Nigerian authors reveal books that shaped their lives

Chika Unigwe

Martin Akpan, an Akwa Ibom-based medical doctor and author of a novel and two poetry collections, has an interesting thing to tell you about ​why he embraced​ creative writing, alongside his medical profession.

Mr. Akpan credits this fundamental aspect of his life to a 1956 play, This Is Our Chance, by James Ene Henshaw.

“As a primary school pupil, I was made to act the part of Bambulu, a flamboyant, grandiloquent teacher in the play to mark our parents’ day,” Mr. Akpan told PREMIUM TIMES.

“I was conscripted into this enterprise by my teacher, Mr Edet Nyah (now late). It remains an unforgettable experience more than 40 years after.

“I was particularly fascinated by the author’s predilection for medical jargons in that book. It aroused my curiosity.

“However, years later, as a medical student at the University of Nigeria, I found that the author was a surgeon and a creative writer. Pronto, I made up my mind to be a doctor and a writer.”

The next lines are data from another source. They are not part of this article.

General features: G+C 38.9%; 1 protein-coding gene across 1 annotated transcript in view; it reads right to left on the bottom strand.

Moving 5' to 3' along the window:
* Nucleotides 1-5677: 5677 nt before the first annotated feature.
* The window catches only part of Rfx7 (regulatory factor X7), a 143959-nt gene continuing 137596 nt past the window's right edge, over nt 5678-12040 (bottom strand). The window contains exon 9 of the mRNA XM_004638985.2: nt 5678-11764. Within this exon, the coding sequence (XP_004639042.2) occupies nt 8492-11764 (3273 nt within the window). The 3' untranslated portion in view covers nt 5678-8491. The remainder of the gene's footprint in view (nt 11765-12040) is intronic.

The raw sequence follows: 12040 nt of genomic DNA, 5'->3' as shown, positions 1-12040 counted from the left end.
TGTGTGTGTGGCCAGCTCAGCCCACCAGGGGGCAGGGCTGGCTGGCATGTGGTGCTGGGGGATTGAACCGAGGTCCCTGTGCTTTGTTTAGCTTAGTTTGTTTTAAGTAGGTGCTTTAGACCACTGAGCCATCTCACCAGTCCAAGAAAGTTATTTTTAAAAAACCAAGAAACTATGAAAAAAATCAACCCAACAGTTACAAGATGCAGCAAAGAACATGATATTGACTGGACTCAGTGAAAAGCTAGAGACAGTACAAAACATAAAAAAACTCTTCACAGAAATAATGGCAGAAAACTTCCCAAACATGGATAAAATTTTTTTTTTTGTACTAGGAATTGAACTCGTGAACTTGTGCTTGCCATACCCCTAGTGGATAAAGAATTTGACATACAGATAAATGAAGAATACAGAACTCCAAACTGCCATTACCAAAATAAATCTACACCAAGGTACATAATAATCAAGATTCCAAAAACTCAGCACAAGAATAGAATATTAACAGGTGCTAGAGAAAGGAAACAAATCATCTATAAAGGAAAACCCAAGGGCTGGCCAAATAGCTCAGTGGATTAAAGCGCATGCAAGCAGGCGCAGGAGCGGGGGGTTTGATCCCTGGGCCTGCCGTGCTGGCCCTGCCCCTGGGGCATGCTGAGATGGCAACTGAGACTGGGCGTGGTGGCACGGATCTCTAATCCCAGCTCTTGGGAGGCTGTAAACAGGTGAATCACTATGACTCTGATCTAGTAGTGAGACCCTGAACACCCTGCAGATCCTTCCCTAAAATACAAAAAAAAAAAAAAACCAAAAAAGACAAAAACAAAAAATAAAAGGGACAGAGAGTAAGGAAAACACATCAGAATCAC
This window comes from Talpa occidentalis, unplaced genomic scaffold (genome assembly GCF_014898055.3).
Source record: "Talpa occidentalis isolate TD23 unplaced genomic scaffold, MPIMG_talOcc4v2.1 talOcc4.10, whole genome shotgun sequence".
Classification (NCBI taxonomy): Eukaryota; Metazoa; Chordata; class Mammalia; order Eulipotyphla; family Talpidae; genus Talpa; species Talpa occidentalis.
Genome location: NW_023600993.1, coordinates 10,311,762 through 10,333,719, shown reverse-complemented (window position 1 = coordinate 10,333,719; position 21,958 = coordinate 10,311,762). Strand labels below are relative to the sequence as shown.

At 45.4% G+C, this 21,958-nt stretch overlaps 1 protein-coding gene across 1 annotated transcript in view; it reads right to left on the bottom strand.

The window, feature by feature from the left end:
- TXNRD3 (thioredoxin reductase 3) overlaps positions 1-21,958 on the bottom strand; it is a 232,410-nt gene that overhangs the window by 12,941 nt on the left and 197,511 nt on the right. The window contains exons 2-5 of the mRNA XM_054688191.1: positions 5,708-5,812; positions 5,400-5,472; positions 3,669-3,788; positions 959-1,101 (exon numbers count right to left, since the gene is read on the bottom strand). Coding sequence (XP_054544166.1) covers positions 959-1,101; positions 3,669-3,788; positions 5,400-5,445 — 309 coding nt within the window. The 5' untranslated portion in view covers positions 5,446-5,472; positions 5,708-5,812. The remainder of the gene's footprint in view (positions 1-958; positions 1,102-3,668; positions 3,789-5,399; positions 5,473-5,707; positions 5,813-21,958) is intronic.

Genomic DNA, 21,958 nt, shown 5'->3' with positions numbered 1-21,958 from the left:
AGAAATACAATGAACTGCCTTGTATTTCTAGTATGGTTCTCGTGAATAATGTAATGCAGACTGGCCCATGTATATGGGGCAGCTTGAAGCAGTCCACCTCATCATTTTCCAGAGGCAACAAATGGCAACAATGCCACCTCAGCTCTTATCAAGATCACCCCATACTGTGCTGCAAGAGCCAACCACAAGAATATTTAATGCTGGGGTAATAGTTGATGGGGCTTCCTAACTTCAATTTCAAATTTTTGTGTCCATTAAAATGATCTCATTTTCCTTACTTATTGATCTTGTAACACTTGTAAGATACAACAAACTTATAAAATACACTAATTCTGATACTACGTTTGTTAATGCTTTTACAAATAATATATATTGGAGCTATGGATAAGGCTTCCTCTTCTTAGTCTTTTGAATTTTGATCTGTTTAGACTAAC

Akpan sa​y​​s ​​he feels happy and fulfilled that, despite his busy schedules in the hospital, he has been able to “birth” a number of creative works, including the novel, The Crumb Eaters, which is a political satire. His two poetry collections are Brainwaves At Dawn, and Mixed Strokes.

Akpan said another book that had profound effect on his life was Niyi Osundare’s Moonsongs.

“I never really knew what poetry was until I read Osundare’s Moonsongs in 1992 (Literature was not a part of my ‘offerings’ in WAEC).

“That encounter with the pantheon of literature was to mark a turning point in my life. As a result, just a year later (1993), my first poetry volume was published. I shall remain eternally indebted to this profoundly cerebral teacher,” said Akpan who is a former chairman, Association of Nigerian Authors, and the President, International Society of Doctors in Literature, Nigerian Chancery.

Eghosa Imasuen, like Mr. Akpan, is a Nigerian writer and a medical doctor.

For Mr. Imasuen, Chimamanda Adichie’s Purple Hibiscus is the book that altered his life.

“It was 2005. I had just begun writing a few months before, and had travelled to Lagos for a book-buying spree. I remember reading this book (Purple Hibiscus) on the bus trip back to Warri. I remember reading it on the okada ride from the park to my house. I remember not sleeping that night until I was done (reading it),” said Mr. Imasuen who has written two novels – To Saint Patrick and Fine Boys.